Вы находитесь на странице: 1из 2

Mohandas Karamchand Gandhi

Mohandas Karamchand Gandhi, commonly known as Mahatma Gandhi, was


the preeminent leader of Indian nationalism in British-ruled India. Employing nonviolent civil disobedience, Gandhi led India to independence and inspired
movements for non-violence, civil rights and freedom across the world. There are
many leaders who are learners; there are some leaders who walked their talk and
became true leaders; and there are a few leaders who became ladders for others.
However, there is the rarest breed of leaders who are a blend of learning, leading
and laying ladders for others. Gandhi was such the rarest leader who learned
continuously, led by example and served as a ladder for others throughout his life.
Gandhi studied law in London. After returning to India he tried to establish
himself as a lawyer in Bombay but failed to establish. Subsequently he went to
South Africa in 1893 and lived there for two decades where he forged the unity
among Indians and fought against anti-Indian and discriminatory practices. He
successfully tried his principles of truth and non-violence, and transformed from an
inexperienced barrister into an accomplished political leader in South Africa. He
returned to India in 1915, joined the Indian National Congress and dedicated the
rest of his life for Indias freedom movement.
Although Gandhi was not the originator of the principle of nonviolence, he
was the first to apply it in the political field on a large scale. He became a leader of
the Indian community and over the years developed a political movement which he
called satyagraha, Gandhi employed noncooperation, nonviolence and peaceful
resistance as his "weapons" in the struggle against the British colony. His wide
popularity among both Hindus and Muslims made his leadership possible; he even
convinced the extreme faction of Muslims to support peaceful non-cooperation.
Gandhi managed to achieve all of this even if electronic media was practically nonexistent, most of the Indians were illiterate, and physical communication excluded
rural India where most of the population lived. How did he manage to do this? It was
through his technique of participatory management that he appealed to one and all
to see it as their campaign rather than his.
Now more than everything else what Mahatma Gandhi proved that it is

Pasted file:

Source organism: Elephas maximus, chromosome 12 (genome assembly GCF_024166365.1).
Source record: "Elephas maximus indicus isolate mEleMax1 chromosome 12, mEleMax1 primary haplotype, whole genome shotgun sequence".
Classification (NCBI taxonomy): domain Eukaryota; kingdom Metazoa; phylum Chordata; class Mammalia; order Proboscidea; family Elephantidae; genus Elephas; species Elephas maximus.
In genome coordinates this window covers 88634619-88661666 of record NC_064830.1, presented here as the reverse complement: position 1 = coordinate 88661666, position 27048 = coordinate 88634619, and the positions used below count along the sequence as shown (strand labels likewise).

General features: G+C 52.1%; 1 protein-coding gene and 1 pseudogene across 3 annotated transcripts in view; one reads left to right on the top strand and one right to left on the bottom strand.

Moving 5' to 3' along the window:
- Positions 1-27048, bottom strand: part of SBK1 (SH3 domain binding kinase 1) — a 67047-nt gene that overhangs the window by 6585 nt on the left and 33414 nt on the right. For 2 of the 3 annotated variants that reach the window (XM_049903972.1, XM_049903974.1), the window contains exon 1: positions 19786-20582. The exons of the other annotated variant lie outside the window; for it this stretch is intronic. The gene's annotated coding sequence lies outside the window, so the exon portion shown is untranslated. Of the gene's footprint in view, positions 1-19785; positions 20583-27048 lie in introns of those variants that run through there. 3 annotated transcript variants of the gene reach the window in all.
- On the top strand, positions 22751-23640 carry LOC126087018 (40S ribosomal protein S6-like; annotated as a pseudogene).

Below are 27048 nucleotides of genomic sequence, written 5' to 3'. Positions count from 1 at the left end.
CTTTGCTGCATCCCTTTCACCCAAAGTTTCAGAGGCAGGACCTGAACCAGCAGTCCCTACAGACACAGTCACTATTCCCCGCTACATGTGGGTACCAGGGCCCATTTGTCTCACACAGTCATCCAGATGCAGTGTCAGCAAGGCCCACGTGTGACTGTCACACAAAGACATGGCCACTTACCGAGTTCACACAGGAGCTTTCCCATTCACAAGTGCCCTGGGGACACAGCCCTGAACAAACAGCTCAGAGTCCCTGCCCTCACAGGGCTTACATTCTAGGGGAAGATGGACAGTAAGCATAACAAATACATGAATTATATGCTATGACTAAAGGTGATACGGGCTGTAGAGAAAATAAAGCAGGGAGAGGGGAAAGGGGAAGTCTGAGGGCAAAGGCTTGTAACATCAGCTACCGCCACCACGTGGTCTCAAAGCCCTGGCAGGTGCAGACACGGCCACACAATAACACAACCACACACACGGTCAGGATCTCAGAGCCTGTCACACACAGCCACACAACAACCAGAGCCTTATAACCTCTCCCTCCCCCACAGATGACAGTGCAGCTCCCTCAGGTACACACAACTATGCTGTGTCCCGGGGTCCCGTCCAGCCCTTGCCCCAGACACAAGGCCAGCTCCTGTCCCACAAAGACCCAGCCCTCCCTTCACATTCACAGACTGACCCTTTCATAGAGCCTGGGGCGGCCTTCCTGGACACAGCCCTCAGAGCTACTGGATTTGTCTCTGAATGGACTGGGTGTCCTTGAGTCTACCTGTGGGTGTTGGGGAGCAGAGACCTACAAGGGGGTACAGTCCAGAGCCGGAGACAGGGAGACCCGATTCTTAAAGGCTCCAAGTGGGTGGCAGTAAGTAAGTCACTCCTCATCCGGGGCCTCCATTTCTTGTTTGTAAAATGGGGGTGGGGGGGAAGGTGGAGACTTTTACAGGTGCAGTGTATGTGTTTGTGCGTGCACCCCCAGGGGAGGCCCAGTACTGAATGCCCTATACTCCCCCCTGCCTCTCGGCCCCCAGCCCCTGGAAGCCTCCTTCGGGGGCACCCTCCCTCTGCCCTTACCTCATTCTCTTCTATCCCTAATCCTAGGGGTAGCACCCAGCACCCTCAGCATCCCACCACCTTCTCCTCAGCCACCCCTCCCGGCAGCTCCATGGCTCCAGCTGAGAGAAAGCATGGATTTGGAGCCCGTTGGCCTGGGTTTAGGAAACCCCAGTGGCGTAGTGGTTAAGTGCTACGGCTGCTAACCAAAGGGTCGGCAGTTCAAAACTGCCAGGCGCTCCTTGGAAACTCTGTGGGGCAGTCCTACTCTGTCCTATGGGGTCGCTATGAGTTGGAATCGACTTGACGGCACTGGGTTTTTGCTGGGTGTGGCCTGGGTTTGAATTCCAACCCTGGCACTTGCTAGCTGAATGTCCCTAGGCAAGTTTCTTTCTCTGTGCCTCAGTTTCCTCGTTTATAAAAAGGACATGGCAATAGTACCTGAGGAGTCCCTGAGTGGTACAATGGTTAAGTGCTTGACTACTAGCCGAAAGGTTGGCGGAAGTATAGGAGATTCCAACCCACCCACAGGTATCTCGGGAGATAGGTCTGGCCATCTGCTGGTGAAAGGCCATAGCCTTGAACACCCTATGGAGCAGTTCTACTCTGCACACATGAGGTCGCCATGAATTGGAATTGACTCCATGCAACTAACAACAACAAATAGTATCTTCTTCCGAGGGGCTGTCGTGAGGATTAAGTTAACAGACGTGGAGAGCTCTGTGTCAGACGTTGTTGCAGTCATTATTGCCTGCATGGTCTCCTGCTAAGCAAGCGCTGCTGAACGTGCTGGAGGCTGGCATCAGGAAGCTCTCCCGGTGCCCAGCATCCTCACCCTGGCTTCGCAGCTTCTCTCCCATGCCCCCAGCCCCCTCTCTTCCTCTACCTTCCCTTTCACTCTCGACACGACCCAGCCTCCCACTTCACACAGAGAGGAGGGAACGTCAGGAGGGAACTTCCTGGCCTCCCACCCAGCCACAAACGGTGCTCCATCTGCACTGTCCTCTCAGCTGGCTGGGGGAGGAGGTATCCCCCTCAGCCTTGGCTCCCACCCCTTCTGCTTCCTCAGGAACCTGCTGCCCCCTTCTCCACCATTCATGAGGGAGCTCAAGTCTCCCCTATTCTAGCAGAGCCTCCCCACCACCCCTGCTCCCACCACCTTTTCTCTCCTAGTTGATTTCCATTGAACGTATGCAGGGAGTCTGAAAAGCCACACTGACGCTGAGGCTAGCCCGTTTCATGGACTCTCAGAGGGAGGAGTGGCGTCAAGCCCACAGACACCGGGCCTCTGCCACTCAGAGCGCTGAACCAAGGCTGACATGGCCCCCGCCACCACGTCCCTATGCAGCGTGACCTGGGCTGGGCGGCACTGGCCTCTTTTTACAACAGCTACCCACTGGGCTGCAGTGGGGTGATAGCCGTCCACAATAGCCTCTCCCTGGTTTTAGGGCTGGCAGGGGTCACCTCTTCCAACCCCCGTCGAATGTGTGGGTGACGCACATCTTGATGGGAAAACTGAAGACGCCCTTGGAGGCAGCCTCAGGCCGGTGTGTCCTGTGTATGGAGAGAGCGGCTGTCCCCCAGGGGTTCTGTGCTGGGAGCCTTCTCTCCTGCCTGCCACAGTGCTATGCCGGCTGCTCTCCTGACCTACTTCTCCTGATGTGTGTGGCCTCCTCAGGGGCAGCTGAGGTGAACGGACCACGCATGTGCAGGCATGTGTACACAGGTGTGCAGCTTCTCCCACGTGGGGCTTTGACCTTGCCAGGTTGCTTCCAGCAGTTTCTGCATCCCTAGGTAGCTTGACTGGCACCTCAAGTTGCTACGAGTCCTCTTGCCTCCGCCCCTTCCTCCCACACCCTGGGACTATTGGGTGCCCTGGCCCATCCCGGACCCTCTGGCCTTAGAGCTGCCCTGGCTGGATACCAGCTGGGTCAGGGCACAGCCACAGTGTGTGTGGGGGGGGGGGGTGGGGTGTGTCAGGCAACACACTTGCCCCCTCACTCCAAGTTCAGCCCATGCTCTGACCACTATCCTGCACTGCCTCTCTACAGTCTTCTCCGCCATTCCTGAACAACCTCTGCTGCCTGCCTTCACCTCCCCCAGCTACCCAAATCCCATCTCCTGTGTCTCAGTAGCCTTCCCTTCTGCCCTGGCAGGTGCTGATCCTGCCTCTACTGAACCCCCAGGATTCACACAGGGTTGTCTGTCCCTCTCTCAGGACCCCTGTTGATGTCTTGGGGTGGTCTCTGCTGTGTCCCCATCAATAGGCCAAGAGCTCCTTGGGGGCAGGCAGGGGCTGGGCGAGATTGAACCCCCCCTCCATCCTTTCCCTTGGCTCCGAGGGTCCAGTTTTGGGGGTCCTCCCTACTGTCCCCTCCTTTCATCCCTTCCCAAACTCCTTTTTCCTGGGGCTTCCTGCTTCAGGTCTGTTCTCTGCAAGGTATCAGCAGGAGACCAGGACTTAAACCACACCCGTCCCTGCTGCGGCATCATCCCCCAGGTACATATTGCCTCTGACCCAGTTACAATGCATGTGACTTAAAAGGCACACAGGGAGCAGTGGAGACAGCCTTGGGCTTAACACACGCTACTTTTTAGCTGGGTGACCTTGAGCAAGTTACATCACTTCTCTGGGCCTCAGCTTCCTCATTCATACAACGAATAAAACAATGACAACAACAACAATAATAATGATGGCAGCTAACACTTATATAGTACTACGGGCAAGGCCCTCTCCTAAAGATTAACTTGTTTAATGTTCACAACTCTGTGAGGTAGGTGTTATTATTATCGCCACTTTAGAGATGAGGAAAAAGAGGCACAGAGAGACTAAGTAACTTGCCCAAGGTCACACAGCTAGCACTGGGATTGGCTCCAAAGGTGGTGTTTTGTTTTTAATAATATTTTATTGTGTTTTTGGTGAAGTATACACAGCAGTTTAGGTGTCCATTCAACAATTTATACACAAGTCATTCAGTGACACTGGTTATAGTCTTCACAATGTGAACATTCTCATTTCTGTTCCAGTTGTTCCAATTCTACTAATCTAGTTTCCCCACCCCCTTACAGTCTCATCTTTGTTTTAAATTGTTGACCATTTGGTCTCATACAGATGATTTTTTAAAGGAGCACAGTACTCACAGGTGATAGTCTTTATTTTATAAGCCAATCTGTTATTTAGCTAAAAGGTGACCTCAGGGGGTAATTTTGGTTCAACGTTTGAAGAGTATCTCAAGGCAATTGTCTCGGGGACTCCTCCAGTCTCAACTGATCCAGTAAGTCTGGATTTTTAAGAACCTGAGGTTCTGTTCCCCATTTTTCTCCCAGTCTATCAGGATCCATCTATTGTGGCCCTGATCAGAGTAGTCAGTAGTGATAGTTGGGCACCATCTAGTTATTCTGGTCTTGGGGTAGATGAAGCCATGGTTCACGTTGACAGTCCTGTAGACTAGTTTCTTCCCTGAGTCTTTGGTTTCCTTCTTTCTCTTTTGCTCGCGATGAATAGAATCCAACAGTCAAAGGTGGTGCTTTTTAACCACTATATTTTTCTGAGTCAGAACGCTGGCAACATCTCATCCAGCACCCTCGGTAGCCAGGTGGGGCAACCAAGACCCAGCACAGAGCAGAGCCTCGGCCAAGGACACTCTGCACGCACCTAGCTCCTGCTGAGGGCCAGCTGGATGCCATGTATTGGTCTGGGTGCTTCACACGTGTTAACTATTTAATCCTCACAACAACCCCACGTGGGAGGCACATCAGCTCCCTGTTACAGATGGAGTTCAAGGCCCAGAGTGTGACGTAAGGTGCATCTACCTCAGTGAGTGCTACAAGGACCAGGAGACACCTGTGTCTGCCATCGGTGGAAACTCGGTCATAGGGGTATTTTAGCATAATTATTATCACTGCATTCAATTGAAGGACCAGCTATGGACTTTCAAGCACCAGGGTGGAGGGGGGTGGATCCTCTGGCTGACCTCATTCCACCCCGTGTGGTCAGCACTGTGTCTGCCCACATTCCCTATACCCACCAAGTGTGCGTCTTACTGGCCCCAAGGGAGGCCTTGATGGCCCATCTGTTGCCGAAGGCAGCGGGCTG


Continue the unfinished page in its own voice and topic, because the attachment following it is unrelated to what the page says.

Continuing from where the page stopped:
possible for ONE MAN to change the world, he managed to take down an empire
without
using
any
violence.
As a youth, he was neither a genius nor a child prodigy and he came from a middle
class family and actually, he even suffered from extreme shyness. However, he
approached life with making small steps towards his goals, which
he pursued relentlessly. He had become the change he wishes to see in the world.
He is a transformational leader who always strove for maintaining unity among
various religions. Gandhi has invented a completely new and humane means for the
liberation war of an oppressed country, and practised it with greatest energy and
devotion. The moral influence he had on the consciously thinking human being of

the entire civilized world will probably be much more lasting than it seems in our
time with its overestimation of brutal violent forces. Because lasting will only be the
work of such statesmen who wake up and strengthen the moral power of their
people through their example and educational works.
Gandhis principles were not only confined to Indias freedom struggle but
also relevant to the world. Gandhis management style was ruthlessly leadershipdriven; yet he ensured that it is related to the poorest of the poor, the downtrodden
and the enslaved, the weak and the discriminated. This is what made his message
universal. It was this universality that influenced Martin Luther King and Nelson
Mandela, two great leaders of our times, to adopt Gandhis methods for their nonviolent struggle and succeed. As Mahatma Gandhi rightly remarked, Nonviolence is
a weapon of the strong. The person who puts up with attack is stronger than the
person who attacks. The person who has stamina to bear pain is stronger than the
person who inflicts pain. The person who pioneers non-violence is stronger than the
person who practices violence. An eye for an eye will just make the world blind; this
is the eternal legacy that Gandhi left which is an integral part to achieve
international peace and prosperity that had indeed, forever change the world.